The first was the difficulty of sustaining public support for a new years-long war against ISIS, a group that clearly posed no imminent threat to the “homeland.” A second was the lack of legal justification for launching a new bombing campaign with no viable claim of self-defense or U.N. approval. The solution to both problems was found in the wholesale concoction of a brand new terror threat that was branded “The Khorasan Group.”
After spending weeks depicting ISIS as an unprecedented threat — too radical even for Al Qaeda! U.S. Suspects More Direct Threats Beyond ISIS. Photo WASHINGTON — As the United States begins what could be a lengthy military campaign against the Islamic State, intelligence and law enforcement officials said another Syrian group, led by a shadowy figure who was once among Osama bin Laden’s inner circle, posed a more direct threat to America and Europe.
American officials said that the group called Khorasan had emerged in the past year as the cell in that may be the most intent on hitting the United States or its installations overseas with a terror attack. The officials said that the group is led by Muhsin al-Fadhli, a senior Qaeda operative who, according to the State Department, was so close to Bin Laden that he was among a small group of people who knew about the Sept. 11, 2001, attacks before they were launched. A Terror Cell That Avoided the Spotlight. Continue reading the main story Video WASHINGTON — Some time last year, a Kuwaiti man in his early 30s who had spent more than a decade hiding from the American government arrived in northwest , where he met up with other members of who had begun putting down roots in a country torn by two years of death and chaos.
American intelligence officials believe that the Kuwaiti, known sometimes as Muhsin al-Fadhli, had been sent from by , Al Qaeda’s leader, to take over a cell that could one day use Syria as a base for attacks in Europe and possibly the United States. Unlike other jihadist groups that have come to prominence in recent years, the cell that Mr. Fadhli came to lead — known within intelligence and law enforcement agencies as the Khorasan Group — avoided the spotlight.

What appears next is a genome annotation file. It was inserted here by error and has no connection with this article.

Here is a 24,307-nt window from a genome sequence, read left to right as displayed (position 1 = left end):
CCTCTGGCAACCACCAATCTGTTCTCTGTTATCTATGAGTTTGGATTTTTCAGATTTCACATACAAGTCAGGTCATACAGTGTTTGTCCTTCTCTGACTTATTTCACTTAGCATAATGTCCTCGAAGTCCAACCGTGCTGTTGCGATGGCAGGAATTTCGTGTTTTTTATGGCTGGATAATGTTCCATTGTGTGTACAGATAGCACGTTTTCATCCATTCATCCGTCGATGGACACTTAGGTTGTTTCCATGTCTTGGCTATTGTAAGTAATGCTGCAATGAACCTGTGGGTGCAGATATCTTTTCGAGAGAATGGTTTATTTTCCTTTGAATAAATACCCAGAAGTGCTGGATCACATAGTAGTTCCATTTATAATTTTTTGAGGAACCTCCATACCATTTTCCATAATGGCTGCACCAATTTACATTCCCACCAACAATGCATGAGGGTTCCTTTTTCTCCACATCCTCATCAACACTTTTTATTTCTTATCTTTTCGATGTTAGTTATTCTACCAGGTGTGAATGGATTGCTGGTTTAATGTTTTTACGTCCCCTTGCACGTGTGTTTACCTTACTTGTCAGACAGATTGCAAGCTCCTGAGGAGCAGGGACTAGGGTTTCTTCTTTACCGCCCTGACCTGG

Enterprise: al-Qaida's Syrian cell alarms US. WASHINGTON (AP) — While the Islamic State group is getting the most attention now, another band of extremists in Syria — a mix of hardened jihadis from Afghanistan, Yemen, Syria and Europe — poses a more direct and imminent threat to the United States, working with Yemeni bomb-makers to target U.S. aviation, American officials say.
At the center is a cell known as the Khorasan group, a cadre of veteran al-Qaida fighters from Afghanistan and Pakistan who traveled to Syria to link up with the al-Qaida affiliate there, the Nusra Front. But the Khorasan militants did not go to Syria principally to fight the government of President Bashar Assad, U.S. officials say. White House exempts Syria airstrikes from tight standards on civilian deaths. Residents inspect damaged buildings in what activists say was a U.S. strike in Kafr Daryan, in Syria's Idlib Province, … The White House has acknowledged for the first time that strict standards President Obama imposed last year to prevent civilian deaths from U.S. drone strikes will not apply to U.S. military operations in Syria and Iraq.
A White House statement to Yahoo News confirming the looser policy came in response to questions about reports that as many as a dozen civilians, including women and young children, were killed when a Tomahawk missile struck the village of Kafr Daryan in Syria's Idlib province on the morning of Sept. 23. The village has been described by Syrian rebel commanders as a reported stronghold of the al-Qaida-linked Nusra Front where U.S officials believed members of the so-called Khorasan group were plotting attacks against international aircraft.